FinCEN’s Stand Against Cryptocurrency Mixers as a Key Money Laundering Concern
The Financial Crimes Enforcement Network (FinCEN) of the US Department of the Treasury is introducing new regulations that will require US financial institutions to track and report transactions associated with cryptocurrency mixing services (Convertible Virtual Currency Mixing).
Under the new rule, FinCEN will exercise its authorities under Section 311 of the Patriot Act to classify transactions involving cryptocurrency mixers and mixing services as a “primary money laundering concern.” This empowers FinCEN to impose special measures on financial institutions regulated by the Bank Secrecy Act (BSA) beyond the existing anti-money laundering requirements already mandated by the BSA.
The rule defines a “CVC mixer” as “any person, group, service, code, tool, or function that facilitates CVC mixing,” with a permissible exception for “internal protocols or processes for executing transactions by banks, broker-dealers, or money service businesses” provided these financial institutions maintain records of the source and destination of CVC transactions and provide such records to the government upon request.
Financial institutions regulated by the BSA are required to report transactions resembling Suspicious Activity Reports (SARs) involving mixer or mixing service transactions.
The rule necessitates financial institutions to report:
- Transaction details within 30 calendar days from detecting a mixer or mixing service transaction, including:
- Transferred CVC amount
- CVC type
- Used mixer
- Wallet address associated with the mixer and client
- Transaction hash
- Transaction date
- IP address and timestamps related to the transaction
- Description of “observable activity,” a summary of “investigative steps taken,” and provision of other information “as deemed by the financial institution to assist in ongoing investigations.”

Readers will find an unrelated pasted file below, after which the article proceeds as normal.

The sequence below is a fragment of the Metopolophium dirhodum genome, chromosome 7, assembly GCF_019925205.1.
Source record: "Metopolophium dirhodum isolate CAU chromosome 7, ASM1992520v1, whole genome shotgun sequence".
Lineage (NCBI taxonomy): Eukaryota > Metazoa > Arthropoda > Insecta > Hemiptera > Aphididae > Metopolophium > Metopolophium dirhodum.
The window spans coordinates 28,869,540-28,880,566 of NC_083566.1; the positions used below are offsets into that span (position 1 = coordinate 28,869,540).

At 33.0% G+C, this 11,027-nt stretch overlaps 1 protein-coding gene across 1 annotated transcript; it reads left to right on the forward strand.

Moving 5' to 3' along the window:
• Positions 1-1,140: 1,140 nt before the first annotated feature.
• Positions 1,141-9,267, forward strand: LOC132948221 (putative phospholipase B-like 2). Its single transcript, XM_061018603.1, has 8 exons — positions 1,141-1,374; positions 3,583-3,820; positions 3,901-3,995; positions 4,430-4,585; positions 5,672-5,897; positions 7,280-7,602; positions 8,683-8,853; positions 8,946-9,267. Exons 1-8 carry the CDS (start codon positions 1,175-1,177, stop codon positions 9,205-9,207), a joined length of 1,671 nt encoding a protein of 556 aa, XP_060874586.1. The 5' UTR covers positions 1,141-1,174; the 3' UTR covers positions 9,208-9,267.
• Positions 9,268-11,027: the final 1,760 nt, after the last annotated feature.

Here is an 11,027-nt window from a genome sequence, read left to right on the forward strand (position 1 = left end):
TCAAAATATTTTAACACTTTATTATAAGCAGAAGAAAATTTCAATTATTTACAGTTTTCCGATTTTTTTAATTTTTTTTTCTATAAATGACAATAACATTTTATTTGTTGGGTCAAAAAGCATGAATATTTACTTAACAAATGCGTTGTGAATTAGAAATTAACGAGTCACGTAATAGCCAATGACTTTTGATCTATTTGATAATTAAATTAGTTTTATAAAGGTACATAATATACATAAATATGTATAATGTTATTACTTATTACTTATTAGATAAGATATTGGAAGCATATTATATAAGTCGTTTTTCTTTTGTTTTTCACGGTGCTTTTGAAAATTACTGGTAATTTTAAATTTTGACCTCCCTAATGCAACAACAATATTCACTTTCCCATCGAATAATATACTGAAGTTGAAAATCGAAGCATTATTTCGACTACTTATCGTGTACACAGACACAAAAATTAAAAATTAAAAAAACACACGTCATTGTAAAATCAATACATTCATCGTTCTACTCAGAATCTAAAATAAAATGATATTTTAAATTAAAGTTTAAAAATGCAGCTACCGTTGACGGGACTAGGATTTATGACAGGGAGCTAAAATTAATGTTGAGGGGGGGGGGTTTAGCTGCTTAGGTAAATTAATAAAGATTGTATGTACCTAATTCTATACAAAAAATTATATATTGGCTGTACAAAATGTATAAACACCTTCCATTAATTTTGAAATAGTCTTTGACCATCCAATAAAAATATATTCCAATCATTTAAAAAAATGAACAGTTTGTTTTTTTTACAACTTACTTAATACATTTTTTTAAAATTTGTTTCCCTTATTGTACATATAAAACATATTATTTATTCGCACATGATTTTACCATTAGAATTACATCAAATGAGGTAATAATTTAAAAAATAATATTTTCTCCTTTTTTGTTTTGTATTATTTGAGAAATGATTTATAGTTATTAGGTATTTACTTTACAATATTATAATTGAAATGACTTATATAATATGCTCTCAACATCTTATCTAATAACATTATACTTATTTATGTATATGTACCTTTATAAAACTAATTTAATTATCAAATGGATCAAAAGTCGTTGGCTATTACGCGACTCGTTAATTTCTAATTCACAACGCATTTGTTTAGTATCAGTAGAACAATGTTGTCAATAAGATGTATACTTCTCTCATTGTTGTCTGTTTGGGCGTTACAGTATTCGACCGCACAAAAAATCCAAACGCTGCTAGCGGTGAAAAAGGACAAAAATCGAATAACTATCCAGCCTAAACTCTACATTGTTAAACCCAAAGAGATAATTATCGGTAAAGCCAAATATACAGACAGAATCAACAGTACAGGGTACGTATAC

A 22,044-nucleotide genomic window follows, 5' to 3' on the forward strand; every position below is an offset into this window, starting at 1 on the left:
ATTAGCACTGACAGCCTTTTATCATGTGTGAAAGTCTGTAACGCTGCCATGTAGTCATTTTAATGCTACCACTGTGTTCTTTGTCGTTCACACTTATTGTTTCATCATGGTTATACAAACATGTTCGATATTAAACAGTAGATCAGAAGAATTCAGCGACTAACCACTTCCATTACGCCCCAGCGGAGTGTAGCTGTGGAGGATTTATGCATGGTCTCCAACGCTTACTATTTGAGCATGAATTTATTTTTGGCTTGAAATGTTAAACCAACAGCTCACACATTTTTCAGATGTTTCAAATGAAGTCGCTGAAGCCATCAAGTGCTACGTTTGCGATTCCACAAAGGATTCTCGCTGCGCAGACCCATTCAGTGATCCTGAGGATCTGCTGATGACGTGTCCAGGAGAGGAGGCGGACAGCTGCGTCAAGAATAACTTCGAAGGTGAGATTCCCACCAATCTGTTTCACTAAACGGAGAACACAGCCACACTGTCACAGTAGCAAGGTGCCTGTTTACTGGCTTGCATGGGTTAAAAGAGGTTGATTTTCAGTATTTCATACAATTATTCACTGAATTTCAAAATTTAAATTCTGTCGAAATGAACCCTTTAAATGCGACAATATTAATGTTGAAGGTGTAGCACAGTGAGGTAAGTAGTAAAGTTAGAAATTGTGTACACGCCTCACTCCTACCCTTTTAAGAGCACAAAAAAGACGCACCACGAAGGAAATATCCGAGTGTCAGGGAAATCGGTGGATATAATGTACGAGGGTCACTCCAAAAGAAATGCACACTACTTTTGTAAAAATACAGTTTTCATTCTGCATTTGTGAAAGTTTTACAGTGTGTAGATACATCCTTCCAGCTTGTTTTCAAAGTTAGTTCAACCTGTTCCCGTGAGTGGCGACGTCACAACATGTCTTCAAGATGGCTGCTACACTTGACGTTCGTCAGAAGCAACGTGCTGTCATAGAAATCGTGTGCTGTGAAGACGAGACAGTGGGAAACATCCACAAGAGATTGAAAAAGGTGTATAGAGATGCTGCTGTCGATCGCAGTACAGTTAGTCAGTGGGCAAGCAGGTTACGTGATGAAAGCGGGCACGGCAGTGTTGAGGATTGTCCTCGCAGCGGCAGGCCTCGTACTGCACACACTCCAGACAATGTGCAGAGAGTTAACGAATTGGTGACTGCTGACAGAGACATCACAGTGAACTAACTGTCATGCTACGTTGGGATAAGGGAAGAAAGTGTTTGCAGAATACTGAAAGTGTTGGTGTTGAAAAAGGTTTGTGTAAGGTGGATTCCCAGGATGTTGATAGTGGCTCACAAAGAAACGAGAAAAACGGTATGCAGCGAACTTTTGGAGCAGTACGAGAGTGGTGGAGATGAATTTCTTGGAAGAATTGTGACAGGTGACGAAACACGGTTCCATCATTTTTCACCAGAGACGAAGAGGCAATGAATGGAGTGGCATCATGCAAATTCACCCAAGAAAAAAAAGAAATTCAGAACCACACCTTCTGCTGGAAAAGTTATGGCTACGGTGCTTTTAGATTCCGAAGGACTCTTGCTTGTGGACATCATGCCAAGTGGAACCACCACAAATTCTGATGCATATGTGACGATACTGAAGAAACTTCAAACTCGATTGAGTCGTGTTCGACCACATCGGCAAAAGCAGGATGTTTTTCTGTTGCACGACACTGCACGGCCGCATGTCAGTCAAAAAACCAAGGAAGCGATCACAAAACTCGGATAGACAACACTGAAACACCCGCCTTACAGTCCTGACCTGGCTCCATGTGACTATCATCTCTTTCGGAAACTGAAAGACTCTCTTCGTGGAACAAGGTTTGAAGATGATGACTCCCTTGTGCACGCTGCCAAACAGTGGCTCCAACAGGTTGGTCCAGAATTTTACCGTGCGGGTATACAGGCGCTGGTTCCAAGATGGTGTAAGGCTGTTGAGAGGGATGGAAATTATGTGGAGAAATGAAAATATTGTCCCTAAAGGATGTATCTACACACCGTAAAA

- Customer information held by the financial institution, including:
- Full name
- Date of birth
- Email address
- Phone number
- IRS or foreign taxpayer identification number (or, if none exists, a state-issued photo ID).
FinCEN aims to aggregate data from reporting institutions to catalog the “size, scale, and methodologies of CVC mixers.”
What Concerns the Treasury about Cryptomixers?
The department believes that the risks associated with mixing cryptocurrency transactions far outweigh their benefits. In formulating the proposed rule, FinCEN had to assess the money laundering and terrorist financing risks that mixing might pose to the US financial system, while also considering and weighing any legitimate uses. Following the assessment, FinCEN acknowledged that “there are legitimate reasons why responsible individuals might want to conduct financial transactions in a secure and confidential manner given the volume of information available on public blockchains.” FinCEN also recognized that “besides illegal purposes, CVC mixing may be used for legitimate purposes such as enhancing privacy for those living under repressive regimes or wishing to transact lawfully anonymously.”
However, FinCEN concluded that “CVC mixing poses a significant money laundering risk as it conceals information from responsible third parties such as financial institutions and law enforcement.”
The department assumes that law-abiding users have no reason to fear that their personal information will be disclosed to law enforcement in an insecure manner, thus asserting that the reporting requirement won’t hinder the lawful use of mixers by clients seeking privacy protection.